Doug Jay – Until We Meet Again
1. I'm all alone - 3:36 2. Playgirl - 4:19 3. Honey love - 2:52 4. Love my baby - 3:09 5. Knucklehead - 3:44 6. Forever and a day - 3:40 7. Watch your step - 3:06 8. She's dynamite - 3:17 9. I'll be your fool - 3:12 10. Besame mucho - 3:52 11. I just keep loving her - 3:37 12. Until we meet again - 5:36
Doug Jay (vocals, harmonica) , Anthony Paule (guitar) , Kevin Zuffi (keyboards) , Tim Wagar (bass) , Jim Overton (drums)
1. Blues News (Blues Connection of Central New York) (Tom Townsley), 04/01/1995
Doug Jay is a harp player and singer who has been based in Florida, the D.C area and San Francisco. His recent recording, Until We Meet Again, was made on the West Coast and boasts an array of blues-based grooves that showcase instrumental and songwriting capabilities. It's an eclectic assortment; Jay seems to be exploring many of the harmonica-oriented blues styles from various regions, and he proves adept at all of them
Until We Meet Again opens with "I'm All Alone," a rocking number in which Jay explores the middle octaves while playing in first position, very reminiscent of The Fabulous Thunderbirds. Next up is "Playgirl," a crunching Chicago shuffle in the Eddie Taylor mode; Jay sticks with first position, this time focusing on the high and low octaves. "Honey Love" has more of a West Coast feel with Anthony Paule's guitar achieving something of a Hawaiian sound. " Love My Baby" flashes back to Sun Studios; it's basically "Mystery Train" with new lyrics. Jay next showcases his harp and pays homage to George Harmonica Smith with some nice tongue blocked octaves on the instrumental "Knucklehead." There are no pyrotechnical displays here — just some nice, laid-back groovin' with a few neat twists. "Forever And A Day" takes us to the top of Blueberry Hill, but the next cut, "Watch Your Step" descends to the Texas lowlands for some heavy shuffling. One of the few cover songs, Tampa Red's bouncy "She's Dynamite" is given solid, swing treatment; then it's on to Louisiana and Jay Miller's studios for the Slim Harpo-esque "I'll Be Your Fool." "Besame Mucho" is a flavorful chromatic harp number that strays from a strict blues format. Then Little Walter's "I Just Keep Lovin' Her" is given more of a Texas boogie arrangement, with the to-be-expected biting harp. Finally, the title track--and probably the most intriguing number from a harp player's perspective-strays again from the standard 12 bar stuff and explores some minor modalities in an elegiac style. This is a truly beautiful, lyrical cut.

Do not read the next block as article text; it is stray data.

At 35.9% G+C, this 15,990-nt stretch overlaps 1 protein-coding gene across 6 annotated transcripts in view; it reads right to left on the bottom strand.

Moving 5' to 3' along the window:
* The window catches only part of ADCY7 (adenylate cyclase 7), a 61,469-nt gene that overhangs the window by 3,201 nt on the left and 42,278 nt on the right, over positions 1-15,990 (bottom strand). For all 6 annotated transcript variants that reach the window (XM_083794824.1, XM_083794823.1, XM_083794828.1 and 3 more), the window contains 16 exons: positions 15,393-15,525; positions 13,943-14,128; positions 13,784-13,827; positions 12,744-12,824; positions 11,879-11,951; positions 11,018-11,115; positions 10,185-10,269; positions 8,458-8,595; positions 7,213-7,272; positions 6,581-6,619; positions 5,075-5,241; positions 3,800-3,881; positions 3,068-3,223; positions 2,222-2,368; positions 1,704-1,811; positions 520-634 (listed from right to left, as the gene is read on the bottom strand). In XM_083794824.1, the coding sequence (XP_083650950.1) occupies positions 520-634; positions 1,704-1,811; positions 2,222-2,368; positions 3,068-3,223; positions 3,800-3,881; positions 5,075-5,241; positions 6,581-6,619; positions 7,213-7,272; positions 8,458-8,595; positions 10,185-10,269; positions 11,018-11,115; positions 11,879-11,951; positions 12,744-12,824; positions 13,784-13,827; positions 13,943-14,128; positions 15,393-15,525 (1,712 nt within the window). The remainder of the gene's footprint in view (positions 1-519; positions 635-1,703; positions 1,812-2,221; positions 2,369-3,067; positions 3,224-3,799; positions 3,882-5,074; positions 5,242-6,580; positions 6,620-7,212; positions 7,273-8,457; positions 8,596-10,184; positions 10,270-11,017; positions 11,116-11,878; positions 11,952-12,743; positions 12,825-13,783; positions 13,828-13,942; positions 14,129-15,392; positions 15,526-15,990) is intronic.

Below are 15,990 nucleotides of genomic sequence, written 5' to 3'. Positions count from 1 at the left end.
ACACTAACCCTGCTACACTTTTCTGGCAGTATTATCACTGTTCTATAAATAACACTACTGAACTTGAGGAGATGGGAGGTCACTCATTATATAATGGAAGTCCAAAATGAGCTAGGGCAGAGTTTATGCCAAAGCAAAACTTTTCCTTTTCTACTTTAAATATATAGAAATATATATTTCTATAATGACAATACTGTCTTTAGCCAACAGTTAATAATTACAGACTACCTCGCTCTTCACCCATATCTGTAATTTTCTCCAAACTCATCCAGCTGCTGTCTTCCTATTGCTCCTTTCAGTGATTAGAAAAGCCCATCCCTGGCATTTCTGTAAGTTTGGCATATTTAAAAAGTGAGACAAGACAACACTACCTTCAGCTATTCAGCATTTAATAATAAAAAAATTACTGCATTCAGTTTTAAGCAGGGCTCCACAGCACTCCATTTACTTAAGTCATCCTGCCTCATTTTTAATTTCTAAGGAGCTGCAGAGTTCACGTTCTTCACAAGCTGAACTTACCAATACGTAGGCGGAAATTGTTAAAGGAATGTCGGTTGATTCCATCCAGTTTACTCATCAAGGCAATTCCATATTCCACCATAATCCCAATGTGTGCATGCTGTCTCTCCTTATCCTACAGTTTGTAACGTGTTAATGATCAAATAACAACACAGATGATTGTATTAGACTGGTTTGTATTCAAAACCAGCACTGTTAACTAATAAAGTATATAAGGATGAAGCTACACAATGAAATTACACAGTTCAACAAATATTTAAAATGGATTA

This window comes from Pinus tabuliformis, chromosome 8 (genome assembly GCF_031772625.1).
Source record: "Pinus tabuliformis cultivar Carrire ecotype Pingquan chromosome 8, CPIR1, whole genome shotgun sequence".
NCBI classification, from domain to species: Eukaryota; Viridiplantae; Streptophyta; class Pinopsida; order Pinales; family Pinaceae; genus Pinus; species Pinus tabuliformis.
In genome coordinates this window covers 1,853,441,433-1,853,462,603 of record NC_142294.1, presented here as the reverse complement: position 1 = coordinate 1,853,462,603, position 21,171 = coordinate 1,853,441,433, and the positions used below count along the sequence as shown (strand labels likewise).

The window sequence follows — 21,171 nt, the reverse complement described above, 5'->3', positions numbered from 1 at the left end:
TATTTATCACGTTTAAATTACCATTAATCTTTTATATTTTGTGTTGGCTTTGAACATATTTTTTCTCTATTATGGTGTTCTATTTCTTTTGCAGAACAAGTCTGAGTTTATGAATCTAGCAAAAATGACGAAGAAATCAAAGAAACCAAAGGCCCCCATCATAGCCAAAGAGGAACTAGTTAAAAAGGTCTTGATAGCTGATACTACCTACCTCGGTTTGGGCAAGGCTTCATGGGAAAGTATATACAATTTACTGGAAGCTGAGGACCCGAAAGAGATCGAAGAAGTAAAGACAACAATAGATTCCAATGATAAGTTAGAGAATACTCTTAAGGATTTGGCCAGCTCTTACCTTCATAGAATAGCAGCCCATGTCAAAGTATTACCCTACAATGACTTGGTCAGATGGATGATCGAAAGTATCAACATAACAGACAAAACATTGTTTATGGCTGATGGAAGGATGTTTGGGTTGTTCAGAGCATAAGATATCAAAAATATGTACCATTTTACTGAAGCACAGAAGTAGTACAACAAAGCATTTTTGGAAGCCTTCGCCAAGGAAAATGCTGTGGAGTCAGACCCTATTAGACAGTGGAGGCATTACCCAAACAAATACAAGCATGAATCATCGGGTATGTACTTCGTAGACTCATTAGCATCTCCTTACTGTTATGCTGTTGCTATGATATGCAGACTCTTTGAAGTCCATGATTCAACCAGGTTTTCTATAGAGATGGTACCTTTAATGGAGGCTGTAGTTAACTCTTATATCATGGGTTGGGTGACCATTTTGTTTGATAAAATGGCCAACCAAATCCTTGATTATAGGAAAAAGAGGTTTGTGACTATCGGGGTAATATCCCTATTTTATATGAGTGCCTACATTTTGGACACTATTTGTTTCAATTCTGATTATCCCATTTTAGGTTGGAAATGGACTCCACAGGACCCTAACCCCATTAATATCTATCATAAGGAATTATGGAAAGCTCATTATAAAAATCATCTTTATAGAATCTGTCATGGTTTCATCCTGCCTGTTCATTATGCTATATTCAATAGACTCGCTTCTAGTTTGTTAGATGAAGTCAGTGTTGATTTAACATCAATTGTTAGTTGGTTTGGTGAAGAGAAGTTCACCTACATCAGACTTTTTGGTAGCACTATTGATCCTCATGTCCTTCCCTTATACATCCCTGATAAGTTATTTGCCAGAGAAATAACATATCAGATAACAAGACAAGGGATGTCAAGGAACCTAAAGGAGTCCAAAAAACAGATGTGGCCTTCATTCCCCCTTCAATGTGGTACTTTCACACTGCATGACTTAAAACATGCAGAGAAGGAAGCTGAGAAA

All told, Until We Meet Again has a lot to recommend. Certainly it is worth acquiring (you'll have to get it at Doug Jay's gig at Styleen's, Thursday, April 13th). One can only look forward to the next recording; I, for one, will be curious to see whether he will continue to amaze us with his electicism. Either way, it should be a treat.